As the weather cools and the sun makes itself scarce, my choice in beverage leans towards the warming comfort of whiskey. As I watch the rain (and yes, some flakes of snow) drop on this cool October evening, I am eased into a sense of tranquility by a small glass of the Fighting Cock. I acquired this bottle on a whim recently and this seems like as good a time as any to experience its offerings.
The Fighting Cock is a Kentucky straight bottled in Bardstown, Kentucky. The bottle is sparse and likely unappealing to most casual and experienced customers alike. The name itself seems meant more as a challenge to the consumer than an invitation. As I mentioned, I bought this on a whim and had no idea what to expect.
Bottled at an angry 51.5% abv, the colour is rich with copper. The bourbon is aged 6 years, though the age statement no longer appears on the bottle.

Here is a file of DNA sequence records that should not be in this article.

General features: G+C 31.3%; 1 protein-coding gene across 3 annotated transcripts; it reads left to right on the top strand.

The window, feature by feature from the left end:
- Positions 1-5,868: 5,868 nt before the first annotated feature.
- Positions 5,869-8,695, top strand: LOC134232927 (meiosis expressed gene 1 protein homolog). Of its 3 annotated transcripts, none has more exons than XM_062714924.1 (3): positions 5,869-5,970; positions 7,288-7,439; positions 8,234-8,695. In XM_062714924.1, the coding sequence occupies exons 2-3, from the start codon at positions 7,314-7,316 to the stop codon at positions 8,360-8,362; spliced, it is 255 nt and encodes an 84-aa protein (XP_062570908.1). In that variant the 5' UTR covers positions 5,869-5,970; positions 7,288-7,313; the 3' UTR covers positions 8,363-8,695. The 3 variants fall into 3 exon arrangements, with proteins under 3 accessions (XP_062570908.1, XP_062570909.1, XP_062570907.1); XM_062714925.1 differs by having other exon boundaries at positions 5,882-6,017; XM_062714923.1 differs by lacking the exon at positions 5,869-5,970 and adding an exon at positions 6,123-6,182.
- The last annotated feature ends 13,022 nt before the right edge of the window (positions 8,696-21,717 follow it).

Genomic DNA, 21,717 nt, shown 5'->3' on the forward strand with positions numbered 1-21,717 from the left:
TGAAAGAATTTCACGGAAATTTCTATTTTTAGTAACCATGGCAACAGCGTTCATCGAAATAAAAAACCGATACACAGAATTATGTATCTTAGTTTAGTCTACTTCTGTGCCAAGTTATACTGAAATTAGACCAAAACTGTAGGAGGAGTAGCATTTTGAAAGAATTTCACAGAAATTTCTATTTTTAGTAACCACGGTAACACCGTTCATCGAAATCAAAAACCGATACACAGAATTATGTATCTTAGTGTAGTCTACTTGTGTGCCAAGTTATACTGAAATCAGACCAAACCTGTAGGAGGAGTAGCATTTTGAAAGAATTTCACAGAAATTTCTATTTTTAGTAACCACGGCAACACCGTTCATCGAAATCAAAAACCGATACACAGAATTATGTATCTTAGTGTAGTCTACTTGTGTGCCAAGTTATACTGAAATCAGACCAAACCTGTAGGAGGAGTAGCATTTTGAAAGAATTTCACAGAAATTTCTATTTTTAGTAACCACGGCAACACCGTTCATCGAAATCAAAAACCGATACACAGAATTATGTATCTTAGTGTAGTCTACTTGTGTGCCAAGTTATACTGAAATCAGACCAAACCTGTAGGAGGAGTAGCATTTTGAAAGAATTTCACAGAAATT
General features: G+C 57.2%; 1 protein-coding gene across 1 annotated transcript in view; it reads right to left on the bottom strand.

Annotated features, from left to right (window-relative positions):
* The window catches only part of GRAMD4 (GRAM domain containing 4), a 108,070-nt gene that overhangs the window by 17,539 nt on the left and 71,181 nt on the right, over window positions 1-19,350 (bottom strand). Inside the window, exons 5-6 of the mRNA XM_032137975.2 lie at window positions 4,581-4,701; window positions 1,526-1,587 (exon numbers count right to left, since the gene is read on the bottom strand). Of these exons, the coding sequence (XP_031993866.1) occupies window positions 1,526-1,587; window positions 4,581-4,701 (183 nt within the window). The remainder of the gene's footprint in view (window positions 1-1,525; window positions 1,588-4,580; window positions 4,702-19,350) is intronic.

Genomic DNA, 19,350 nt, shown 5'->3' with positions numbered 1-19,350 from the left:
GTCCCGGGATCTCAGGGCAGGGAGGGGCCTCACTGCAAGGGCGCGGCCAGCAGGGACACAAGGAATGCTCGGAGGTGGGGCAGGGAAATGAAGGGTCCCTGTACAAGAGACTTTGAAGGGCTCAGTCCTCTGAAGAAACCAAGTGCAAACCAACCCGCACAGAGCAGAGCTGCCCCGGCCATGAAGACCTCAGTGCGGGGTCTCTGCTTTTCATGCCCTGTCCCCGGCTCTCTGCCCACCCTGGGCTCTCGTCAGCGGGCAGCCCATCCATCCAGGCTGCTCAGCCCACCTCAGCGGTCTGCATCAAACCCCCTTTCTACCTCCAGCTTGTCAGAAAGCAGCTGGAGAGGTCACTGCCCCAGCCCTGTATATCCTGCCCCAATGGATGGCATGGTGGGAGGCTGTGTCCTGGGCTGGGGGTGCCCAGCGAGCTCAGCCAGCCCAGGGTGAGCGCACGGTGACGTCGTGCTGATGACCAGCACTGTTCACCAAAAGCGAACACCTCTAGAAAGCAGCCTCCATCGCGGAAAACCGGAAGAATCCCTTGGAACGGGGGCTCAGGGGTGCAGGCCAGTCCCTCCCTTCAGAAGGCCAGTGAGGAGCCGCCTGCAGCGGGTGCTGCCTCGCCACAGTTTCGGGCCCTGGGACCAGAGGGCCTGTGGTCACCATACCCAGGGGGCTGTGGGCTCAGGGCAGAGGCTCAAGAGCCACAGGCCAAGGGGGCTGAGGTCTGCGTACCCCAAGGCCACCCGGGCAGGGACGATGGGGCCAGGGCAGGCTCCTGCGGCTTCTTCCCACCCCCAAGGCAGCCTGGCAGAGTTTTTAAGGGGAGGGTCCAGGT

The nose is strong and starts the tasting experience appropriately for such a whisky. A symphony of spice, vanilla, and caramel is supported by nuts and dried fruit. This is a rich overture.
The palate does not disappoint. It starts off sweet with honey and caramel, but quickly turns to spice, nuts, wood, leather, and vanilla. There’s a change at the very end which I find hard to describe, like the flavours, as strong as they are, aren’t enough completely mask the strength the alcohol in the whisky. Still, it’s quite nice and quickly forgotten.
The finish is spicy and long, with caramel rounding out the wood and light overlay of honey.
Adding some water releases even more spice, dulls a bit of the alcohol, and even opens up a tinge of citrus to the palate. I highly recommend taking this with a bit of water, the strengths are made more strong and the weakness masked.
Overall, this is a substantial product and I am more than happy to have found it. Available at the SAQ in Quebec for about $35, it’s a decent value. Ontario does not carry it at the moment, naming issues may trouble the Queen’s subjects in that province.